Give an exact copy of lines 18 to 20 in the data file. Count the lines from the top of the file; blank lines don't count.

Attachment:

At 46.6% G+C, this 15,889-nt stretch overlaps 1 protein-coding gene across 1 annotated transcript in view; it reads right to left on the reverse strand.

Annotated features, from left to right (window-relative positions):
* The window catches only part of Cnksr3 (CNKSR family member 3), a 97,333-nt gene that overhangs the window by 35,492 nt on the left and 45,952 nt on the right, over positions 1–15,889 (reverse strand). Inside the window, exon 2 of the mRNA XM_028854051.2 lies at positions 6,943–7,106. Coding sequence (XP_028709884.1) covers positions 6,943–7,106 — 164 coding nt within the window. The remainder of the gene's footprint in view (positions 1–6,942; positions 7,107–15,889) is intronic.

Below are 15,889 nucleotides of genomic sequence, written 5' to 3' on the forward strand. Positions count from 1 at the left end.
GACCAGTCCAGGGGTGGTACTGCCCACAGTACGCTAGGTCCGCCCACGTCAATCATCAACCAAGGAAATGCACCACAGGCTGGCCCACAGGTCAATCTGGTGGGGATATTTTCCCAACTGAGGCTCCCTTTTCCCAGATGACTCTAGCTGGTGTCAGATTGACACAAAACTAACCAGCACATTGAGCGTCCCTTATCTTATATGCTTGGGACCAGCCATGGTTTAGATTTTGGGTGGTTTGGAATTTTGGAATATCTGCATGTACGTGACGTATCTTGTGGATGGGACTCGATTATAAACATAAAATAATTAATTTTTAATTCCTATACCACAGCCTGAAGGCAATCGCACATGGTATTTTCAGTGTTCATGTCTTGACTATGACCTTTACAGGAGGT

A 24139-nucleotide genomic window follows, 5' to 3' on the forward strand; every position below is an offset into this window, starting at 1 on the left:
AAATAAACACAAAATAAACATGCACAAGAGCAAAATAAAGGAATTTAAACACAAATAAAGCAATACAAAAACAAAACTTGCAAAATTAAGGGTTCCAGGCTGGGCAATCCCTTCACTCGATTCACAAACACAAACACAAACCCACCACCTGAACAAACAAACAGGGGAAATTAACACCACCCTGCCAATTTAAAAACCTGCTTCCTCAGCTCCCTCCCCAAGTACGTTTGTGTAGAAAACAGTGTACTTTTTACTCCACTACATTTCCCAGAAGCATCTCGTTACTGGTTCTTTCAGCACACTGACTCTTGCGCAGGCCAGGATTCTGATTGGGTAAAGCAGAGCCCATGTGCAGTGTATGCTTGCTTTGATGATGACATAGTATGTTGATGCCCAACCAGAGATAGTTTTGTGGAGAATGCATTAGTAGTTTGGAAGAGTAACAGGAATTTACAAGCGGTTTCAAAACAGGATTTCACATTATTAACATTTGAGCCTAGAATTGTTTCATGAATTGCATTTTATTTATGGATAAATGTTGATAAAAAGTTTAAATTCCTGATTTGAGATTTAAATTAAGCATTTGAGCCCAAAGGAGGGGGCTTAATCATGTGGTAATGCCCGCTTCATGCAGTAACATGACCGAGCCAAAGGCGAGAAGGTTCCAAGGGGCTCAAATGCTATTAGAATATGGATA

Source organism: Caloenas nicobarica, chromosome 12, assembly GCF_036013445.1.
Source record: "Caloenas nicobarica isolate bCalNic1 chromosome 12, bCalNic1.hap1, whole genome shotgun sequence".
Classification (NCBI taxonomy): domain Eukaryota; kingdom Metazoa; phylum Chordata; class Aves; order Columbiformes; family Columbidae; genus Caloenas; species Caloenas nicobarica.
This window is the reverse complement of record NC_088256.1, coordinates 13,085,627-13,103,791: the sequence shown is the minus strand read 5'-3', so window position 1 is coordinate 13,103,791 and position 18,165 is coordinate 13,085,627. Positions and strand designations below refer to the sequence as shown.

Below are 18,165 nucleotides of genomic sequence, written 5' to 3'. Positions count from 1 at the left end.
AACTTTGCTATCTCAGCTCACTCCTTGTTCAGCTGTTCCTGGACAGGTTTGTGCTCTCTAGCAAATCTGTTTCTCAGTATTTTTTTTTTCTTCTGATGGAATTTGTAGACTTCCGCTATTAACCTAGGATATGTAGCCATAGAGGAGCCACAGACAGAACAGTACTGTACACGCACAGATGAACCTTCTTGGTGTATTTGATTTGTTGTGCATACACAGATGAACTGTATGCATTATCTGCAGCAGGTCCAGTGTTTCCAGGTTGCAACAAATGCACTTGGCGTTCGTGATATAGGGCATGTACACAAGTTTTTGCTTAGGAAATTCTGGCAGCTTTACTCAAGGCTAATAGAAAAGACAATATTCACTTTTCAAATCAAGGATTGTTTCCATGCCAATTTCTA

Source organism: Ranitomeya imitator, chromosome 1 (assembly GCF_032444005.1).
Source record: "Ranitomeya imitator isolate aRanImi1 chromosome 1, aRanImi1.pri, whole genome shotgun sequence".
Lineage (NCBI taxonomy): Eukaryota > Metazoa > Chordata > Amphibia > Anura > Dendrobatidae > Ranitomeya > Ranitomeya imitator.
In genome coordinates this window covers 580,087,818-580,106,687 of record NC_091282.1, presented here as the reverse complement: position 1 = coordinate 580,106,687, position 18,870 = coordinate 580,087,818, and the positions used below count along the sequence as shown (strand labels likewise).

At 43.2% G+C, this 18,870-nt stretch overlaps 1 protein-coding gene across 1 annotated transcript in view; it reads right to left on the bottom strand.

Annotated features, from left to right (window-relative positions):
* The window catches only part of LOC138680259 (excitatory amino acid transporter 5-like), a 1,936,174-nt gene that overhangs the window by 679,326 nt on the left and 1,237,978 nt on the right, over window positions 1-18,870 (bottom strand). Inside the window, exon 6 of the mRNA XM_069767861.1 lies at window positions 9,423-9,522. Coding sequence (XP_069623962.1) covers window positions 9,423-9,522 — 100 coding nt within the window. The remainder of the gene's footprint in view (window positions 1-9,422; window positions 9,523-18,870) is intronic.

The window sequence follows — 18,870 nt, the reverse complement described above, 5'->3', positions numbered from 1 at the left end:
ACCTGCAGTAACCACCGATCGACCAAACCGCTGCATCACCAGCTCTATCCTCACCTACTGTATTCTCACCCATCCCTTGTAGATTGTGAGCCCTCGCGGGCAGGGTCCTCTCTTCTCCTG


At 43.2% G+C, this 18,870-nt stretch overlaps 1 protein-coding gene across 1 annotated transcript in view; it reads right to left on the bottom strand.

Annotated features, from left to right (window-relative positions):
* The window catches only part of LOC138680259 (excitatory amino acid transporter 5-like), a 1,936,174-nt gene that overhangs the window by 679,326 nt on the left and 1,237,978 nt on the right, over window positions 1-18,870 (bottom strand). Inside the window, exon 6 of the mRNA XM_069767861.1 lies at window positions 9,423-9,522. Coding sequence (XP_069623962.1) covers window positions 9,423-9,522 — 100 coding nt within the window. The remainder of the gene's footprint in view (window positions 1-9,422; window positions 9,523-18,870) is intronic.